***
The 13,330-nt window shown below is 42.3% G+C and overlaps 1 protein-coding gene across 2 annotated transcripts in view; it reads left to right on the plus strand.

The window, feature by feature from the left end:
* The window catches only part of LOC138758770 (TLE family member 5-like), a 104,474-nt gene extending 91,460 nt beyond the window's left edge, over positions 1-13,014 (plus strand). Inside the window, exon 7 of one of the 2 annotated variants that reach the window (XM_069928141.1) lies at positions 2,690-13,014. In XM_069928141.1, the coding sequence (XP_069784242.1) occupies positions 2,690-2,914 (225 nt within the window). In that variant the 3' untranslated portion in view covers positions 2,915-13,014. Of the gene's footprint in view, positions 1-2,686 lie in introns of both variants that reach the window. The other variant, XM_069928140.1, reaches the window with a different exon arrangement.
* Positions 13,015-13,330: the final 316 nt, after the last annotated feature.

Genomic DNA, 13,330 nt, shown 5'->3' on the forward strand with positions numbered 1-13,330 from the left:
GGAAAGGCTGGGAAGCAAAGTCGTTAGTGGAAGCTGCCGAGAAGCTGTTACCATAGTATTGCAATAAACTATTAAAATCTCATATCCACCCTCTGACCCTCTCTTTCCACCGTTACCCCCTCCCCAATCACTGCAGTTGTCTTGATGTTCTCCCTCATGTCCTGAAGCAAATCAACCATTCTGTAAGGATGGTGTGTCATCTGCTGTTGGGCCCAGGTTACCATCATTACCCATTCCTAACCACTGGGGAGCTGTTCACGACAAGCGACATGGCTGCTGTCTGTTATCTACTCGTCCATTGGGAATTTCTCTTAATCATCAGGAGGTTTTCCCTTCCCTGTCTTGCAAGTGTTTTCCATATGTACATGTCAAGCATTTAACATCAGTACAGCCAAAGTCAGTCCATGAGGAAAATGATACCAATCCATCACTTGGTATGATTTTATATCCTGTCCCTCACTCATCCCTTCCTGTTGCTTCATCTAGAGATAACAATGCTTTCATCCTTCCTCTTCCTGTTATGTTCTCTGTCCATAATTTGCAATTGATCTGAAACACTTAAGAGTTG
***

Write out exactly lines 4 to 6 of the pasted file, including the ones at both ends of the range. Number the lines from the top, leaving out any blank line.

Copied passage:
* Positions 13,015-13,330: the final 316 nt, after the last annotated feature.

Genomic DNA, 13,330 nt, shown 5'->3' on the forward strand with positions numbered 1-13,330 from the left:
GGAAAGGCTGGGAAGCAAAGTCGTTAGTGGAAGCTGCCGAGAAGCTGTTACCATAGTATTGCAATAAACTATTAAAATCTCATATCCACCCTCTGACCCTCTCTTTCCACCGTTACCCCCTCCCCAATCACTGCAGTTGTCTTGATGTTCTCCCTCATGTCCTGAAGCAAATCAACCATTCTGTAAGGATGGTGTGTCATCTGCTGTTGGGCCCAGGTTACCATCATTACCCATTCCTAACCACTGGGGAGCTGTTCACGACAAGCGACATGGCTGCTGTCTGTTATCTACTCGTCCATTGGGAATTTCTCTTAATCATCAGGAGGTTTTCCCTTCCCTGTCTTGCAAGTGTTTTCCATATGTACATGTCAAGCATTTAACATCAGTACAGCCAAAGTCAGTCCATGAGGAAAATGATACCAATCCATCACTTGGTATGATTTTATATCCTGTCCCTCACTCATCCCTTCCTGTTGCTTCATCTAGAGATAACAATGCTTTCATCCTTCCTCTTCCTGTTATGTTCTCTGTCCATAATTTGCAATTGATCTGAAACACTTAAGAGTTG